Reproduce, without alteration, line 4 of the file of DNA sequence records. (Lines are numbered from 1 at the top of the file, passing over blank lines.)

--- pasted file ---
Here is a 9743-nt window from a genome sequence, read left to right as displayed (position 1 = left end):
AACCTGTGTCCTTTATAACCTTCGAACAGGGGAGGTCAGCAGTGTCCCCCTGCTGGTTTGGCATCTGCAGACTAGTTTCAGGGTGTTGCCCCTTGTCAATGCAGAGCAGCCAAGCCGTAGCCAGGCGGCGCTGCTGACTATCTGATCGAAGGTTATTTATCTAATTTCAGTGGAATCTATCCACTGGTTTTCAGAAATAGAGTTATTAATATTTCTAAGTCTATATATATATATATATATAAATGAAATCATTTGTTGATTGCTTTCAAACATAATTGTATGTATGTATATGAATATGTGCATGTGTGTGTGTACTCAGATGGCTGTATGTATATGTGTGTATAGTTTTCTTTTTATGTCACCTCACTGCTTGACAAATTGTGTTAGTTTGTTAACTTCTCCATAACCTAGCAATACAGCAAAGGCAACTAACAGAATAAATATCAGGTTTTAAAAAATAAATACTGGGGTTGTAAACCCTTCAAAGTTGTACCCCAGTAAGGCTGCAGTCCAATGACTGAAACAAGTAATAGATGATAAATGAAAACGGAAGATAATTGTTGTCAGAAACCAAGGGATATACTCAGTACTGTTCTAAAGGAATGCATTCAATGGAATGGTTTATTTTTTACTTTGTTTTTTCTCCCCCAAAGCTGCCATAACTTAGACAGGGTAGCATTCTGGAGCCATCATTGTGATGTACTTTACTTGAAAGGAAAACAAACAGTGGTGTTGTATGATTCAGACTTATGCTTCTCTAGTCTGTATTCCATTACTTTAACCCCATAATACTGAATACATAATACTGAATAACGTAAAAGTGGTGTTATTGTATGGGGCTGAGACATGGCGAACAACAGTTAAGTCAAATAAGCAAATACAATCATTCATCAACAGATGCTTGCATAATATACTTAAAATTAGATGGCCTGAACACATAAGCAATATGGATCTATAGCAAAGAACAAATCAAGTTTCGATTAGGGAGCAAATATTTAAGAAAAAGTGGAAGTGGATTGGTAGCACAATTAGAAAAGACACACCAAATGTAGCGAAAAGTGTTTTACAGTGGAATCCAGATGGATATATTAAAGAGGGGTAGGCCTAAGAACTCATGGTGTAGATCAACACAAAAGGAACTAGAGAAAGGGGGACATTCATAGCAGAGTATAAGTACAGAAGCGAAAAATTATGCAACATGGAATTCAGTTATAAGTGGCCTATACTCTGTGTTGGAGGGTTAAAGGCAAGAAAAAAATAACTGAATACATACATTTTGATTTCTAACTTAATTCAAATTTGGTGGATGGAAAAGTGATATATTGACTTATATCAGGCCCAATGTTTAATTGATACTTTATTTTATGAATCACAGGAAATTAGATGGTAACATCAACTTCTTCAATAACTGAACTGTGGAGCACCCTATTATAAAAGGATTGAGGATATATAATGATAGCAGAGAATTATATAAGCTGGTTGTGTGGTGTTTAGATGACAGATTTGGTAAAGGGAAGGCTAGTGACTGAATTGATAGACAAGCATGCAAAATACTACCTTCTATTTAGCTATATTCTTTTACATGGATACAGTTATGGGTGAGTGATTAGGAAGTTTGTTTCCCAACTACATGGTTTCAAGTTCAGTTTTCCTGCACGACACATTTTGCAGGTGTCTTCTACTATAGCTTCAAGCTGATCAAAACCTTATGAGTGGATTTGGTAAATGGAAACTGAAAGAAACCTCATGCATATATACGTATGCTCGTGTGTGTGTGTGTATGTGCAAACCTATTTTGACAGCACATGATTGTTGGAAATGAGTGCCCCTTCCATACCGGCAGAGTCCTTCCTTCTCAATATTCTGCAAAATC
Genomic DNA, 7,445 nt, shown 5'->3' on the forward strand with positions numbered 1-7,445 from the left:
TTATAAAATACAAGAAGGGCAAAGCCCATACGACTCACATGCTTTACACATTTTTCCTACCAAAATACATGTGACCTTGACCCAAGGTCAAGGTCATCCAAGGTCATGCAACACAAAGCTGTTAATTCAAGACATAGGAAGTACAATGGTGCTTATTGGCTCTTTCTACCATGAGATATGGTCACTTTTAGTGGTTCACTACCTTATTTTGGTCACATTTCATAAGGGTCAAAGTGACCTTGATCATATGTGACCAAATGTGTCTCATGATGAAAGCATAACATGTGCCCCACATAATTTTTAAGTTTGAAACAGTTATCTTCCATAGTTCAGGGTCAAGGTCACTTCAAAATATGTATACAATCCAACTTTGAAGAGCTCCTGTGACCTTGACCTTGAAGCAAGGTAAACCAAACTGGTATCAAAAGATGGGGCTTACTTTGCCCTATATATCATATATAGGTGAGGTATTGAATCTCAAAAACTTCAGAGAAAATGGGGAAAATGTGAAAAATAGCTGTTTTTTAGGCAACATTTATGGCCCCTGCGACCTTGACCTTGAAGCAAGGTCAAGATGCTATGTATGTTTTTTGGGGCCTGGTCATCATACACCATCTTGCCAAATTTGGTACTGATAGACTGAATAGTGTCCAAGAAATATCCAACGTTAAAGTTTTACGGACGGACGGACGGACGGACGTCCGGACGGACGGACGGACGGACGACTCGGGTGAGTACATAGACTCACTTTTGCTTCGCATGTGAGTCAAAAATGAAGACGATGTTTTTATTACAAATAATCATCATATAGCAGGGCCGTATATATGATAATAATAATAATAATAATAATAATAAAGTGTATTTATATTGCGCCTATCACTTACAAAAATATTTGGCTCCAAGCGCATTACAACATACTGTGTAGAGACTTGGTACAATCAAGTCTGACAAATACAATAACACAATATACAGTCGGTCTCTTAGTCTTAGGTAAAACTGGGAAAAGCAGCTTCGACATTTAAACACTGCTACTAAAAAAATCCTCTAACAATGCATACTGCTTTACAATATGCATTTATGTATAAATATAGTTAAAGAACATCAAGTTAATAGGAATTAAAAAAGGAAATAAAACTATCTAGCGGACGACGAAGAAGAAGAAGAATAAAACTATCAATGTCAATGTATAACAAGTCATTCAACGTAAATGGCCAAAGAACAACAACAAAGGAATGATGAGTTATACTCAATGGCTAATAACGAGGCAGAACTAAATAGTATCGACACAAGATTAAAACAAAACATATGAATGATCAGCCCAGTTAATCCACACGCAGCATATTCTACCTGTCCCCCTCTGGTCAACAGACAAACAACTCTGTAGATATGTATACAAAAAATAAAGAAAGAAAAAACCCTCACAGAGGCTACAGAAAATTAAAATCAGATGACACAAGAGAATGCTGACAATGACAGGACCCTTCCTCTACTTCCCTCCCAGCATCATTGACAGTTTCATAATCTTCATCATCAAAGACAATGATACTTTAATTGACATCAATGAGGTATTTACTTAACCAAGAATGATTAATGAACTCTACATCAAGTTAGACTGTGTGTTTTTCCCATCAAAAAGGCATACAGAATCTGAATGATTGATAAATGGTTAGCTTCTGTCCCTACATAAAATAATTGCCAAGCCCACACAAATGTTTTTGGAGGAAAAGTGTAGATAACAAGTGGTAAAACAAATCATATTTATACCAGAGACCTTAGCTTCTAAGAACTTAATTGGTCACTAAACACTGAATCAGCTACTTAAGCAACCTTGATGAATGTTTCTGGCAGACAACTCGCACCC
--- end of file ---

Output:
TTATAAAATACAAGAAGGGCAAAGCCCATACGACTCACATGCTTTACACATTTTTCCTACCAAAATACATGTGACCTTGACCCAAGGTCAAGGTCATCCAAGGTCATGCAACACAAAGCTGTTAATTCAAGACATAGGAAGTACAATGGTGCTTATTGGCTCTTTCTACCATGAGATATGGTCACTTTTAGTGGTTCACTACCTTATTTTGGTCACATTTCATAAGGGTCAAAGTGACCTTGATCATATGTGACCAAATGTGTCTCATGATGAAAGCATAACATGTGCCCCACATAATTTTTAAGTTTGAAACAGTTATCTTCCATAGTTCAGGGTCAAGGTCACTTCAAAATATGTATACAATCCAACTTTGAAGAGCTCCTGTGACCTTGACCTTGAAGCAAGGTAAACCAAACTGGTATCAAAAGATGGGGCTTACTTTGCCCTATATATCATATATAGGTGAGGTATTGAATCTCAAAAACTTCAGAGAAAATGGGGAAAATGTGAAAAATAGCTGTTTTTTAGGCAACATTTATGGCCCCTGCGACCTTGACCTTGAAGCAAGGTCAAGATGCTATGTATGTTTTTTGGGGCCTGGTCATCATACACCATCTTGCCAAATTTGGTACTGATAGACTGAATAGTGTCCAAGAAATATCCAACGTTAAAGTTTTACGGACGGACGGACGGACGGACGTCCGGACGGACGGACGGACGGACGACTCGGGTGAGTACATAGACTCACTTTTGCTTCGCATGTGAGTCAAAAATGAAGACGATGTTTTTATTACAAATAATCATCATATAGCAGGGCCGTATATATGATAATAATAATAATAATAATAATAATAAAGTGTATTTATATTGCGCCTATCACTTACAAAAATATTTGGCTCCAAGCGCATTACAACATACTGTGTAGAGACTTGGTACAATCAAGTCTGACAAATACAATAACACAATATACAGTCGGTCTCTTAGTCTTAGGTAAAACTGGGAAAAGCAGCTTCGACATTTAAACACTGCTACTAAAAAAATCCTCTAACAATGCATACTGCTTTACAATATGCATTTATGTATAAATATAGTTAAAGAACATCAAGTTAATAGGAATTAAAAAAGGAAATAAAACTATCTAGCGGACGACGAAGAAGAAGAAGAATAAAACTATCAATGTCAATGTATAACAAGTCATTCAACGTAAATGGCCAAAGAACAACAACAAAGGAATGATGAGTTATACTCAATGGCTAATAACGAGGCAGAACTAAATAGTATCGACACAAGATTAAAACAAAACATATGAATGATCAGCCCAGTTAATCCACACGCAGCATATTCTACCTGTCCCCCTCTGGTCAACAGACAAACAACTCTGTAGATATGTATACAAAAAATAAAGAAAGAAAAAACCCTCACAGAGGCTACAGAAAATTAAAATCAGATGACACAAGAGAATGCTGACAATGACAGGACCCTTCCTCTACTTCCCTCCCAGCATCATTGACAGTTTCATAATCTTCATCATCAAAGACAATGATACTTTAATTGACATCAATGAGGTATTTACTTAACCAAGAATGATTAATGAACTCTACATCAAGTTAGACTGTGTGTTTTTCCCATCAAAAAGGCATACAGAATCTGAATGATTGATAAATGGTTAGCTTCTGTCCCTACATAAAATAATTGCCAAGCCCACACAAATGTTTTTGGAGGAAAAGTGTAGATAACAAGTGGTAAAACAAATCATATTTATACCAGAGACCTTAGCTTCTAAGAACTTAATTGGTCACTAAACACTGAATCAGCTACTTAAGCAACCTTGATGAATGTTTCTGGCAGACAACTCGCACCC